Matt Harvey

April leaders: MLB’s best after one month

19 Comments

Focusing only on the positive, here are a handful of April top 10s for your perusal.

Players by OPS

1. Carlos Santana (Indians): 1.198
2. Chris Davis (Orioles): 1.171
3. Bryce Harper (Nationals): 1.150
4. Justin Upton (Braves): 1.136
5. Travis Hafner (Yankees): 1.104
6. Dexter Fowler (Rockies): 1.032
7. Carlos Gomez (Brewers): 1.031
8. Shin-Soo Choo (Reds): 1.031
9. Wilin Rosario (Rockies): 1.023
10. Mark Reynolds (Indians): 1.019

– Hafner is actually one plate appearance short of being a “qualified” leader, but I’m tossing him on here anyway. Prince Fielder, at 1.009, is the only other player in the 1.000 OPS club at the moment.

Players by rWAR (Baseball-Reference)

1. Matt Harvey (Mets): 2.1
2. Carlos Gomez (Brewers): 2.0
3. Clay Buchholz (Red Sox): 2.0
4. Justin Upton (Braves): 1.9
5. Justin Verlander (Tigers): 1.9
6. Ian Kinsler (Rangers): 1.9
7. Dexter Fowler (Rockies): 1.9
8. Anibal Sanchez (Tigers): 1.9
9. Starling Marte (Pirates): 1.8
10. Jean Segura (Brewers): 1.8

– On a tear of late, Gomez rates as the NL’s seventh most valuable hitter and second most valuable fielder, according to rWAR. Still, that doesn’t overcome Harvey’s league-best 0.818 WHIP and 4.7 H/9 IP.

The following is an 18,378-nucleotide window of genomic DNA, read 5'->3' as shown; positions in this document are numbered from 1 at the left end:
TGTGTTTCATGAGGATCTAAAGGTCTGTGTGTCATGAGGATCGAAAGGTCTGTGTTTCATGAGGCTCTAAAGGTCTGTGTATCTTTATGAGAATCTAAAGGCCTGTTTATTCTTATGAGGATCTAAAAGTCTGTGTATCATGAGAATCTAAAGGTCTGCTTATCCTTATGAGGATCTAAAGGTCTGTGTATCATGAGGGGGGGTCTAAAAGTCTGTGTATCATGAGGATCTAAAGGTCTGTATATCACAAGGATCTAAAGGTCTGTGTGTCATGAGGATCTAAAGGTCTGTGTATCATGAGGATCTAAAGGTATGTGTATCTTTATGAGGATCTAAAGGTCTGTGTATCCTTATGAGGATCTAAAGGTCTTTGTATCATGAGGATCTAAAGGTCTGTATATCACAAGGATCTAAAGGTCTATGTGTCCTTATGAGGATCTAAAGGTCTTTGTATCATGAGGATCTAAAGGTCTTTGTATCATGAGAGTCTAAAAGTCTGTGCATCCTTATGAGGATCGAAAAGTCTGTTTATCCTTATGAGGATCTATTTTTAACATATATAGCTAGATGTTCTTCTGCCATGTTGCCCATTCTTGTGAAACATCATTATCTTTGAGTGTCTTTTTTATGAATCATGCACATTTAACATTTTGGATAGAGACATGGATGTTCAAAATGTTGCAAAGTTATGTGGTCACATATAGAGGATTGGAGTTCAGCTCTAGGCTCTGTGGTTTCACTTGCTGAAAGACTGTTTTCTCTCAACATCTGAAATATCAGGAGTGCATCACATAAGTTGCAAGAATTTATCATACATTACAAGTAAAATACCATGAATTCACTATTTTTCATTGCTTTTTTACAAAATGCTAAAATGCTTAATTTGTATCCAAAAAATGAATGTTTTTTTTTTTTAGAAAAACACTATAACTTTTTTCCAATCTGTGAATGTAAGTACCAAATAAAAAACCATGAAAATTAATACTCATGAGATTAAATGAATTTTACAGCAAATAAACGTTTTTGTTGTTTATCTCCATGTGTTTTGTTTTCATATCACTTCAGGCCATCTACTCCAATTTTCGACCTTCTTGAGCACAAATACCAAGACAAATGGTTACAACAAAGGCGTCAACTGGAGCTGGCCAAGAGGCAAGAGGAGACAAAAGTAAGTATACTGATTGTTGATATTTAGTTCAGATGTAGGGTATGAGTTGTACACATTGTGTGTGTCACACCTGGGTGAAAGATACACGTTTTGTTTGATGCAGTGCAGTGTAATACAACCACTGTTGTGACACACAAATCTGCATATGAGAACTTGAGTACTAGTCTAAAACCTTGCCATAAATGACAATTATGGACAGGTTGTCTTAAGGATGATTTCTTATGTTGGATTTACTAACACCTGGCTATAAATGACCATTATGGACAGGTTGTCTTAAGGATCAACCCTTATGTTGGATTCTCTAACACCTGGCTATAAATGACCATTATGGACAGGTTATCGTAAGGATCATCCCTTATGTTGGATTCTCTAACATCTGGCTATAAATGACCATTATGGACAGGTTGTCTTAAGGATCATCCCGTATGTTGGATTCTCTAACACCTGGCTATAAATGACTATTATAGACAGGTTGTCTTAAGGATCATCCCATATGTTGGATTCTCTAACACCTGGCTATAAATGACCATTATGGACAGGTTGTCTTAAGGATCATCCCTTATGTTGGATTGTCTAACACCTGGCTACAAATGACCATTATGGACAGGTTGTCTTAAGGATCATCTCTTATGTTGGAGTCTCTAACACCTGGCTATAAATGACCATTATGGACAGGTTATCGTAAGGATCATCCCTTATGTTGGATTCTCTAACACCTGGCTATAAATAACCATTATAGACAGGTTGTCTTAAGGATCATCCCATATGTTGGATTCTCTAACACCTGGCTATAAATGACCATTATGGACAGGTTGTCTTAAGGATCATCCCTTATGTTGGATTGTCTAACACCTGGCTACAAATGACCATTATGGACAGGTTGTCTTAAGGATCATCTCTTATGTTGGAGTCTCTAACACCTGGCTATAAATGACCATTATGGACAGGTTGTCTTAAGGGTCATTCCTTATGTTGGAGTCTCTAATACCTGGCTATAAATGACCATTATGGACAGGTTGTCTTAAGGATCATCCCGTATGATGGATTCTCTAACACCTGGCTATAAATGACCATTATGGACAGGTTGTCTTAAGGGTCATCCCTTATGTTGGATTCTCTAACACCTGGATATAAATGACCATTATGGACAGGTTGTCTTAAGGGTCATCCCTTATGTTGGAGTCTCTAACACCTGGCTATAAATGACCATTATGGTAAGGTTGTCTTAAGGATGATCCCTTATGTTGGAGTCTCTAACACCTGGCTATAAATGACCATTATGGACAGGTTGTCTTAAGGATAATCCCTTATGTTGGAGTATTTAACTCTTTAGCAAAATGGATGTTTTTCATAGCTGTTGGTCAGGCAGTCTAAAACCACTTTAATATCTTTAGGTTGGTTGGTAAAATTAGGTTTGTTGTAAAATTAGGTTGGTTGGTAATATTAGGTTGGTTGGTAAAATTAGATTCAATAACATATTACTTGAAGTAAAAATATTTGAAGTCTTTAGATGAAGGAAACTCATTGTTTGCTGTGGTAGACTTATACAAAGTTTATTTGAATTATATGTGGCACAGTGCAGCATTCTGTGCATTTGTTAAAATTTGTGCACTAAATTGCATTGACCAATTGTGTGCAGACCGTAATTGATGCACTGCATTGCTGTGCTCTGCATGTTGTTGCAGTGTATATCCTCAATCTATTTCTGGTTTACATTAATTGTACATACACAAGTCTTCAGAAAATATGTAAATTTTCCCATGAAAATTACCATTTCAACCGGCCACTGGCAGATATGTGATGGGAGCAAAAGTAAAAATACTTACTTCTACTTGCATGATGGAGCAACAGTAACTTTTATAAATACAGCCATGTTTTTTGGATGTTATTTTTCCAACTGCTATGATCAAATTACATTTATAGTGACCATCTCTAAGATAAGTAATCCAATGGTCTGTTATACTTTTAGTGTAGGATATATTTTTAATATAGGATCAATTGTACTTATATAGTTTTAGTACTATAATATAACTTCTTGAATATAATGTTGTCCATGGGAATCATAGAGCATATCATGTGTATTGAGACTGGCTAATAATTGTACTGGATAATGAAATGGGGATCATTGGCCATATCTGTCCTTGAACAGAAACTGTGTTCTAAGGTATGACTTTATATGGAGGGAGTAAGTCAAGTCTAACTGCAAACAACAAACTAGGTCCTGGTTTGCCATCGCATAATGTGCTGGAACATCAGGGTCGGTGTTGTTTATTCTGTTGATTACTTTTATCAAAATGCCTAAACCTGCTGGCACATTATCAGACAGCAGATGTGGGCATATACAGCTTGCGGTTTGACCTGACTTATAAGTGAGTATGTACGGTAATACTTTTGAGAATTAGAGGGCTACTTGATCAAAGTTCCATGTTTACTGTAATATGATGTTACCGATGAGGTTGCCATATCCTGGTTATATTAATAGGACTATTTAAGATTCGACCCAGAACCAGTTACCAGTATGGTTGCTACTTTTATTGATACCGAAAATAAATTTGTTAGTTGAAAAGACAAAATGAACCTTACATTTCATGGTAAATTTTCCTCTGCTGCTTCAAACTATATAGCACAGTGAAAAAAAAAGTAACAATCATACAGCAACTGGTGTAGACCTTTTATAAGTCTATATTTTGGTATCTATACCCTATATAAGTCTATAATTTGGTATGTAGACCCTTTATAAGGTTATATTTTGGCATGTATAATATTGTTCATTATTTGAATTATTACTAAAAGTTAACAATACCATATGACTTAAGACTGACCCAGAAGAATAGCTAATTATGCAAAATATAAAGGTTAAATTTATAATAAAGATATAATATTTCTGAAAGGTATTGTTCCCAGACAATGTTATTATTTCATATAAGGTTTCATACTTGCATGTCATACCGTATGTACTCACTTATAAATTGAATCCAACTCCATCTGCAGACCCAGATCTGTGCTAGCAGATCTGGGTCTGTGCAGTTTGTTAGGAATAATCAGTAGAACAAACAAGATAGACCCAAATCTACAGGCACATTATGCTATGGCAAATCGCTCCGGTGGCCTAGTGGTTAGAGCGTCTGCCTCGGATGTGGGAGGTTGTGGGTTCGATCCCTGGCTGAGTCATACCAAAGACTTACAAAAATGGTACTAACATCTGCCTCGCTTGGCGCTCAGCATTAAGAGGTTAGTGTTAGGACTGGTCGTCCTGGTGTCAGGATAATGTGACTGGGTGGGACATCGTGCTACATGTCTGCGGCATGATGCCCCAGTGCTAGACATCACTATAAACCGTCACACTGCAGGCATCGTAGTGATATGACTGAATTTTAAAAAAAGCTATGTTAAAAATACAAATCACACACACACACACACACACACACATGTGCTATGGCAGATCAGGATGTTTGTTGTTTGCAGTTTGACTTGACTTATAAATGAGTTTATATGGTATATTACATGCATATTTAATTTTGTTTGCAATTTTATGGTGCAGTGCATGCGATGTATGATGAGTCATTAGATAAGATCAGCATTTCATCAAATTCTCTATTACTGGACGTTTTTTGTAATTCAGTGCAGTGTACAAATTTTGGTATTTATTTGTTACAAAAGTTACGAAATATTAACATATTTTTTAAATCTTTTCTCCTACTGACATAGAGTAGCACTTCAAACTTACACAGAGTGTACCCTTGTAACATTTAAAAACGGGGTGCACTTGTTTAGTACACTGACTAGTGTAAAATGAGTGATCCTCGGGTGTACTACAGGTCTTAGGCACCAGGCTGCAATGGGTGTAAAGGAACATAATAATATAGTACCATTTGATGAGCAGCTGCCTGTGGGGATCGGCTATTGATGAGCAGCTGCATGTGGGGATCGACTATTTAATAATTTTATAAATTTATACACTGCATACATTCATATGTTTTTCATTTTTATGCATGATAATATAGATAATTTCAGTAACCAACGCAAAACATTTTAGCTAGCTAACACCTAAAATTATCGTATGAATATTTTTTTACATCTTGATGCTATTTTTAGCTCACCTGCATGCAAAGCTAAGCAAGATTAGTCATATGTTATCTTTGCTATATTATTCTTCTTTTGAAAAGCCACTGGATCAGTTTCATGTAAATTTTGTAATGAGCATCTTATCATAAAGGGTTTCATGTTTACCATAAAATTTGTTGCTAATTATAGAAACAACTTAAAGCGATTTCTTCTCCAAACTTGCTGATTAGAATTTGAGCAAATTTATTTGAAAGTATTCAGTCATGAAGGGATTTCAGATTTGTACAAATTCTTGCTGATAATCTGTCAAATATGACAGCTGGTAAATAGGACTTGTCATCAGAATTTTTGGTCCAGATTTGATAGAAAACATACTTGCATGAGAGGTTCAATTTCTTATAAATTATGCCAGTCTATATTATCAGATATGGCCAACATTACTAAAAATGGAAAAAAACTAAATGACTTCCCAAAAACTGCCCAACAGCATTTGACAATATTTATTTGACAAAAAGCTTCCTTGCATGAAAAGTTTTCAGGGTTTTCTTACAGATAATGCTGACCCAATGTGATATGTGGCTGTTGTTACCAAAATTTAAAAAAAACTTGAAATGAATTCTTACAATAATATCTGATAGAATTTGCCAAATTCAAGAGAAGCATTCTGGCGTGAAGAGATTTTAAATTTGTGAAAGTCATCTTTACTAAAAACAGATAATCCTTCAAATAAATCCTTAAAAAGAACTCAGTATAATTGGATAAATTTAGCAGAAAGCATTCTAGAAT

Players by fWAR (Fangraphs)

1. Adam Wainwright (Cardinals): 2.1
2. Dexter Fowler (Rockies): 1.9
3. Justin Upton (Braves): 1.9
4. Yu Darvish (Rangers): 1.8
5. Carlos Gomez (Brewers): 1.7
6. Anibal Sanchez (Tigers): 1.7
7. Justin Verlander (Tigers): 1.6
8. Chris Davis (Orioles): 1.6
9. Shin-Soo Choo (Reds): 1.5
10. Jean Segura (Brewers): 1.5

– fWAR, on the other hand, isn’t so fond of Harvey’s unsustainable hit rate. It places him seventh among SPs so far. The Tigers claim three of the top five spots on their pitching list, with Max Scherzer trailing Sanchez and Verlander.

Pitchers by ERA

1. Jake Westbrook (Cardinals): 0.98
2. Matt Moore (Rays): 1.13
3. Clay Buchholz (Red Sox): 1.19
4. Anibal Sanchez (Tigers): 1.34
5. Madison Bumgarner (Giants): 1.55
6. Matt Harvey (Mets): 1.56
7. Hisashi Iwakuma (Mariners): 1.67
8. Clayton Kershaw (Dodgers): 1.73
9. Mat Latos (Reds): 1.83
9. Justin Verlander (Tigers): 1.83

– With just as many walks as strikeouts this year, Westbrook is merely fWAR’s 65th ranked pitcher, despite the sub-1.00 ERA. He’s also hurt by the fact that he made only four starts in April, throwing 27 2/3 innings. Everyone in the top 50 made five or six starts.

Teams by winning percentage

1. Red Sox: .692 (18-8)
2. Braves: .654 (17-9)
2. Rangers: .654 (17-9)
4. Yankees: .615 (16-10)
5. Tigers: .600 (15-10)
6. Orioles: .593 (16-11)
6. Rockies: .593 (16-11)
8. Royals: .583 (14-10)
9. Cardinals: .577 (15-11)
10. Athletics: .571 (16-12)

– There are seven AL teams in the top 10, but those are the only seven AL teams over .480 for the season. NL teams take all of the spots from No. 11-17 here.

Teams by run differential

1. Red Sox: +38 (18-8)
2. Rangers: +32 (17-9)
3. Braves: +31 (17-9)
4. Tigers: +27 (15-10)
5. Orioles: +26 (16-11)
6. Rockies: +25 (16-11)
7. Cardinals: +24 (15-11)
8. Reds: +24 (15-13)
9. Athletics: +21 (16-12)
10. Diamondbacks: +16 (15-12)

– In a major surprise, the A’s lead the majors with 158 runs scored, 17 more than the Rockies and 20 more than the Orioles. They’re 27th in runs allowed, however. The Red Sox are fourth in runs scored with 135 and fifth in runs allowed with 97. The Braves have allowed the fewest runs (83).